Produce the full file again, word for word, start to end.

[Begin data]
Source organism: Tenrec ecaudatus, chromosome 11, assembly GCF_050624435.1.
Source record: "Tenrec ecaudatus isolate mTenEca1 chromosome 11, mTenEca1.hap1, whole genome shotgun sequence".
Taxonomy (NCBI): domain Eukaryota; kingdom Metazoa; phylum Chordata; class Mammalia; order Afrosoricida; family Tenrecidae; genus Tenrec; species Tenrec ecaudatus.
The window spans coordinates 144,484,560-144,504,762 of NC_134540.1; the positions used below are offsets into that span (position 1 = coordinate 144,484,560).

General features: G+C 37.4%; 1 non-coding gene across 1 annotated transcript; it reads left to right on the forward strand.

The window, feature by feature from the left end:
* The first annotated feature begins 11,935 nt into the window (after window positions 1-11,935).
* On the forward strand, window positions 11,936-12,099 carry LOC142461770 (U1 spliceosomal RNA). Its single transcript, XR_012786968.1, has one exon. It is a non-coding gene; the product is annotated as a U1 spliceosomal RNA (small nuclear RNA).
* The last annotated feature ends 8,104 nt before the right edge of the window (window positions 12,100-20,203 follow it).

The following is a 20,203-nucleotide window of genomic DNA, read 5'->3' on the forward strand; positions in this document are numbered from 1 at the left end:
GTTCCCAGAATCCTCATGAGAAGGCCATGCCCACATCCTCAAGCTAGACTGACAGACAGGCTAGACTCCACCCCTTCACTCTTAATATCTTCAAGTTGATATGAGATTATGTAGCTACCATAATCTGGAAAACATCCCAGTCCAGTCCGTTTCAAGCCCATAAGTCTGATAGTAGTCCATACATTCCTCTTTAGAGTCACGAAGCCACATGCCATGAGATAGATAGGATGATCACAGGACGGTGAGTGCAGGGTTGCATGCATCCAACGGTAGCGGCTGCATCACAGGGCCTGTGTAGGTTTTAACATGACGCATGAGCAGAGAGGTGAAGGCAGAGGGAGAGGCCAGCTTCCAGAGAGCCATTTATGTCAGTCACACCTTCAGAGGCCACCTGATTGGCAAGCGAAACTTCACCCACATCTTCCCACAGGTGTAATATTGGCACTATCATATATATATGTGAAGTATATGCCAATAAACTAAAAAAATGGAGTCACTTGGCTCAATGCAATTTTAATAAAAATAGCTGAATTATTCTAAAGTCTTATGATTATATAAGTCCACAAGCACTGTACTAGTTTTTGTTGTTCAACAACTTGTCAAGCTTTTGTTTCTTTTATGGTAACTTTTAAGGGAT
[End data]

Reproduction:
Source organism: Tenrec ecaudatus, chromosome 11, assembly GCF_050624435.1.
Source record: "Tenrec ecaudatus isolate mTenEca1 chromosome 11, mTenEca1.hap1, whole genome shotgun sequence".
Taxonomy (NCBI): domain Eukaryota; kingdom Metazoa; phylum Chordata; class Mammalia; order Afrosoricida; family Tenrecidae; genus Tenrec; species Tenrec ecaudatus.
The window spans coordinates 144,484,560-144,504,762 of NC_134540.1; the positions used below are offsets into that span (position 1 = coordinate 144,484,560).

General features: G+C 37.4%; 1 non-coding gene across 1 annotated transcript; it reads left to right on the forward strand.

The window, feature by feature from the left end:
* The first annotated feature begins 11,935 nt into the window (after window positions 1-11,935).
* On the forward strand, window positions 11,936-12,099 carry LOC142461770 (U1 spliceosomal RNA). Its single transcript, XR_012786968.1, has one exon. It is a non-coding gene; the product is annotated as a U1 spliceosomal RNA (small nuclear RNA).
* The last annotated feature ends 8,104 nt before the right edge of the window (window positions 12,100-20,203 follow it).

The following is a 20,203-nucleotide window of genomic DNA, read 5'->3' on the forward strand; positions in this document are numbered from 1 at the left end:
GTTCCCAGAATCCTCATGAGAAGGCCATGCCCACATCCTCAAGCTAGACTGACAGACAGGCTAGACTCCACCCCTTCACTCTTAATATCTTCAAGTTGATATGAGATTATGTAGCTACCATAATCTGGAAAACATCCCAGTCCAGTCCGTTTCAAGCCCATAAGTCTGATAGTAGTCCATACATTCCTCTTTAGAGTCACGAAGCCACATGCCATGAGATAGATAGGATGATCACAGGACGGTGAGTGCAGGGTTGCATGCATCCAACGGTAGCGGCTGCATCACAGGGCCTGTGTAGGTTTTAACATGACGCATGAGCAGAGAGGTGAAGGCAGAGGGAGAGGCCAGCTTCCAGAGAGCCATTTATGTCAGTCACACCTTCAGAGGCCACCTGATTGGCAAGCGAAACTTCACCCACATCTTCCCACAGGTGTAATATTGGCACTATCATATATATATGTGAAGTATATGCCAATAAACTAAAAAAATGGAGTCACTTGGCTCAATGCAATTTTAATAAAAATAGCTGAATTATTCTAAAGTCTTATGATTATATAAGTCCACAAGCACTGTACTAGTTTTTGTTGTTCAACAACTTGTCAAGCTTTTGTTTCTTTTATGGTAACTTTTAAGGGAT